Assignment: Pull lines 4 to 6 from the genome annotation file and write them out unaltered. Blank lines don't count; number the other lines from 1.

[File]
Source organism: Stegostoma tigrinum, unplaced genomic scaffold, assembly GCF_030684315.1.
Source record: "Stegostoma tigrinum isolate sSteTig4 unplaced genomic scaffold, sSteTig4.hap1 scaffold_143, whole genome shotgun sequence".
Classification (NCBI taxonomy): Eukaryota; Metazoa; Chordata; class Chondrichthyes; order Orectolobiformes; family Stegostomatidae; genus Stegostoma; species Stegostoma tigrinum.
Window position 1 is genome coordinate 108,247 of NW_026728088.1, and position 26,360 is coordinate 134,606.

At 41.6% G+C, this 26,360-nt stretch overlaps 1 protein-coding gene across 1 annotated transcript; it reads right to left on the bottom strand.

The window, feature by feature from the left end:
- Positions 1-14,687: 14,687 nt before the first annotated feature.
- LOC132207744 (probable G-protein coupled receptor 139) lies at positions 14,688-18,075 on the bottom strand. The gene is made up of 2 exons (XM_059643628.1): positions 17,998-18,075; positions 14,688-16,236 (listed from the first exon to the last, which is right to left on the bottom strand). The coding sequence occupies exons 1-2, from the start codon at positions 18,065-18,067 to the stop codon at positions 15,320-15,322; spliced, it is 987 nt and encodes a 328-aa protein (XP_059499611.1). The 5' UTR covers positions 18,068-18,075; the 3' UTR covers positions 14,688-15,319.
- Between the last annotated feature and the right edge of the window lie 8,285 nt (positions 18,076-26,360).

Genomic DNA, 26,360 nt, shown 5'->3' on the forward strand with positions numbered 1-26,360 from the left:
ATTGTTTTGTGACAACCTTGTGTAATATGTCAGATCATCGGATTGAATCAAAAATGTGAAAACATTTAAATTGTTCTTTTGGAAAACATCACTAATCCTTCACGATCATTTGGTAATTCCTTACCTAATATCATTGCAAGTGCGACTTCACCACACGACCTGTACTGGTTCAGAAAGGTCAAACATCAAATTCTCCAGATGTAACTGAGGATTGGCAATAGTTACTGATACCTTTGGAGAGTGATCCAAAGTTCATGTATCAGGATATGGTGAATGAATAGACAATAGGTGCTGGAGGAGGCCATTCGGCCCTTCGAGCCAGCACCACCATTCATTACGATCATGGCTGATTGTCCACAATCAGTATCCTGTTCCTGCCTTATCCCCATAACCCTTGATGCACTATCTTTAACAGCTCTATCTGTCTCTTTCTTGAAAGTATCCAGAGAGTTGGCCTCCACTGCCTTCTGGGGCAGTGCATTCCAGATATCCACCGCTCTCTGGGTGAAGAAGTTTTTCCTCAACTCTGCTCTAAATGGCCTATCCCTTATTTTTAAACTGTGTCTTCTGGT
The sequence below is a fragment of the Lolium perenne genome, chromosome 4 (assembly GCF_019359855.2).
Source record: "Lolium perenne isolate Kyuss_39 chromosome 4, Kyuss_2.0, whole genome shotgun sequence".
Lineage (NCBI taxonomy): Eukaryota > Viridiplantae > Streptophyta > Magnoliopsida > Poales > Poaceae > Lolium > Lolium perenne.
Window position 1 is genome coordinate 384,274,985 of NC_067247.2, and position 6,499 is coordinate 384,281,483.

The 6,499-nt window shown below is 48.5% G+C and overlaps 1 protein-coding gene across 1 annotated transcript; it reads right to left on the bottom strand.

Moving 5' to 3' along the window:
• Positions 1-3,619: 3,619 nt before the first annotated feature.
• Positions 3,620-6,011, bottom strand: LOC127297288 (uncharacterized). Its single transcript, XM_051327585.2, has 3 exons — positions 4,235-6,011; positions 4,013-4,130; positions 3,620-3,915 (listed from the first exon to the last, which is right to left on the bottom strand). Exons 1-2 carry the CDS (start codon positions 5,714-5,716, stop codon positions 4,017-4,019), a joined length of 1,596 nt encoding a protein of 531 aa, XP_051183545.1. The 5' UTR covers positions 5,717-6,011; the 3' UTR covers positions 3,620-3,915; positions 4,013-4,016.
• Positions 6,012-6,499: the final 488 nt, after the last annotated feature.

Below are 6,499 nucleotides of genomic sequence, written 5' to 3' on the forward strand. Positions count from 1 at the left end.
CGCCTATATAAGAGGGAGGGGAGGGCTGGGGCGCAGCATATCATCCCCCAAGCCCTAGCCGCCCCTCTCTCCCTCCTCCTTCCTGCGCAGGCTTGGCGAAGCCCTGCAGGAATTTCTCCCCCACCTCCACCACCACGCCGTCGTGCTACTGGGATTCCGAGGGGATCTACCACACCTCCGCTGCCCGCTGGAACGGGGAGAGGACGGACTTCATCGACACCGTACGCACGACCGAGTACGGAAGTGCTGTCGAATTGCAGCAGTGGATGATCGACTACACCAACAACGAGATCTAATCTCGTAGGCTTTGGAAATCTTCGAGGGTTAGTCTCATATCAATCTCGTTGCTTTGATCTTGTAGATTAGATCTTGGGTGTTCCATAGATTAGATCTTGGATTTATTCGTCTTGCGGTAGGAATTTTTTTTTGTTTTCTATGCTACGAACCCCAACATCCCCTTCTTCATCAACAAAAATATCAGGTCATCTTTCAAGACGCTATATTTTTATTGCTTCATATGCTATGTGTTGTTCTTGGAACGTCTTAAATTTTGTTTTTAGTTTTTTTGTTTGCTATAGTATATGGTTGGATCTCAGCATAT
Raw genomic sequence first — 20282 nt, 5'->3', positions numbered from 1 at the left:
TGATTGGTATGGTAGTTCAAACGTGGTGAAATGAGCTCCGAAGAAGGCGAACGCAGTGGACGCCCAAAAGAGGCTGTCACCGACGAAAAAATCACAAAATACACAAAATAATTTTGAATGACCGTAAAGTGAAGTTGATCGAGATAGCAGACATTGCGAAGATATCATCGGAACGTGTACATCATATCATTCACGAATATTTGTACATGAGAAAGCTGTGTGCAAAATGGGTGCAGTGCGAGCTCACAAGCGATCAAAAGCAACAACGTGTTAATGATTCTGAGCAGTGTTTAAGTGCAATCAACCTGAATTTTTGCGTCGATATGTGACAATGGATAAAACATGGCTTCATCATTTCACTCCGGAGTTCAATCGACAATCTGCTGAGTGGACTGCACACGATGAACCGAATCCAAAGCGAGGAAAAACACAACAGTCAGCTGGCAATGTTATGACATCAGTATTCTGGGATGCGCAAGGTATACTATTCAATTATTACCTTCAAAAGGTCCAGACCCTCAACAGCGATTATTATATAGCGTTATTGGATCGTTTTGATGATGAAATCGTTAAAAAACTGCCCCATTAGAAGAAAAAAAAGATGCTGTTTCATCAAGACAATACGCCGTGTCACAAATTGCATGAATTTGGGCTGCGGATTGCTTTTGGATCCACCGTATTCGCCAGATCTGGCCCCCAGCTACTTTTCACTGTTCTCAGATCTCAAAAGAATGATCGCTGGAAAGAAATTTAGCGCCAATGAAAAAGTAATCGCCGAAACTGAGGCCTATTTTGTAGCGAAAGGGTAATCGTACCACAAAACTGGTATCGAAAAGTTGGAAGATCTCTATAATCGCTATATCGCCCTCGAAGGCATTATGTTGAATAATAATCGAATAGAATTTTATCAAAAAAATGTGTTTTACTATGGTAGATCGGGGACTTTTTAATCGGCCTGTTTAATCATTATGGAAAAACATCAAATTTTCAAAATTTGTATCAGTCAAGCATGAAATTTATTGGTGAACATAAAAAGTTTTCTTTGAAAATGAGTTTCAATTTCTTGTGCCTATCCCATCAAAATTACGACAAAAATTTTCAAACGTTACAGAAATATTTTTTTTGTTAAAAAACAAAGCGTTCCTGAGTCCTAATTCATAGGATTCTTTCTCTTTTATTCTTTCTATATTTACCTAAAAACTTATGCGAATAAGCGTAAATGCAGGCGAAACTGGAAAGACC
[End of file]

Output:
Window position 1 is genome coordinate 108,247 of NW_026728088.1, and position 26,360 is coordinate 134,606.

At 41.6% G+C, this 26,360-nt stretch overlaps 1 protein-coding gene across 1 annotated transcript; it reads right to left on the bottom strand.

The window, feature by feature from the left end: